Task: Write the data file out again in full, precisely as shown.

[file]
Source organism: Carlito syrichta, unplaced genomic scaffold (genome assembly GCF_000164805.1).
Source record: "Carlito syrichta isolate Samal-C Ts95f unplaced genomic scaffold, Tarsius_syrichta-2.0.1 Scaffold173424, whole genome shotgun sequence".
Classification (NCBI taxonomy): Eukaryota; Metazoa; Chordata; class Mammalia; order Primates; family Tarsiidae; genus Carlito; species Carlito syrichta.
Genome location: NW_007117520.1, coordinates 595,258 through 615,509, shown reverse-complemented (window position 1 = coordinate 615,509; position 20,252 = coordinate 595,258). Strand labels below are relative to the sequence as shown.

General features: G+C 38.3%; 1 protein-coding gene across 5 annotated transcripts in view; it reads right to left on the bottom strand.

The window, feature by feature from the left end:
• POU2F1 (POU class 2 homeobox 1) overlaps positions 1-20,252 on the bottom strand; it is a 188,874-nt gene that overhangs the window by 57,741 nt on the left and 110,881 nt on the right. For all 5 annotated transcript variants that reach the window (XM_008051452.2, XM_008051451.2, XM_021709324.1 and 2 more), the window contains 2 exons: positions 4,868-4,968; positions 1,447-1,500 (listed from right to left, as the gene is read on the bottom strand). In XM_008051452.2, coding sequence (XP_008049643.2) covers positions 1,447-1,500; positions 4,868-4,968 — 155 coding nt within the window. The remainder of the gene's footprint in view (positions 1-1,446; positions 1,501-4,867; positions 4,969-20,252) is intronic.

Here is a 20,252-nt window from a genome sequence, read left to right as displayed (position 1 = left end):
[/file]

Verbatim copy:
Source organism: Carlito syrichta, unplaced genomic scaffold (genome assembly GCF_000164805.1).
Source record: "Carlito syrichta isolate Samal-C Ts95f unplaced genomic scaffold, Tarsius_syrichta-2.0.1 Scaffold173424, whole genome shotgun sequence".
Classification (NCBI taxonomy): Eukaryota; Metazoa; Chordata; class Mammalia; order Primates; family Tarsiidae; genus Carlito; species Carlito syrichta.
Genome location: NW_007117520.1, coordinates 595,258 through 615,509, shown reverse-complemented (window position 1 = coordinate 615,509; position 20,252 = coordinate 595,258). Strand labels below are relative to the sequence as shown.

General features: G+C 38.3%; 1 protein-coding gene across 5 annotated transcripts in view; it reads right to left on the bottom strand.

The window, feature by feature from the left end:
• POU2F1 (POU class 2 homeobox 1) overlaps positions 1-20,252 on the bottom strand; it is a 188,874-nt gene that overhangs the window by 57,741 nt on the left and 110,881 nt on the right. For all 5 annotated transcript variants that reach the window (XM_008051452.2, XM_008051451.2, XM_021709324.1 and 2 more), the window contains 2 exons: positions 4,868-4,968; positions 1,447-1,500 (listed from right to left, as the gene is read on the bottom strand). In XM_008051452.2, coding sequence (XP_008049643.2) covers positions 1,447-1,500; positions 4,868-4,968 — 155 coding nt within the window. The remainder of the gene's footprint in view (positions 1-1,446; positions 1,501-4,867; positions 4,969-20,252) is intronic.

Here is a 20,252-nt window from a genome sequence, read left to right as displayed (position 1 = left end):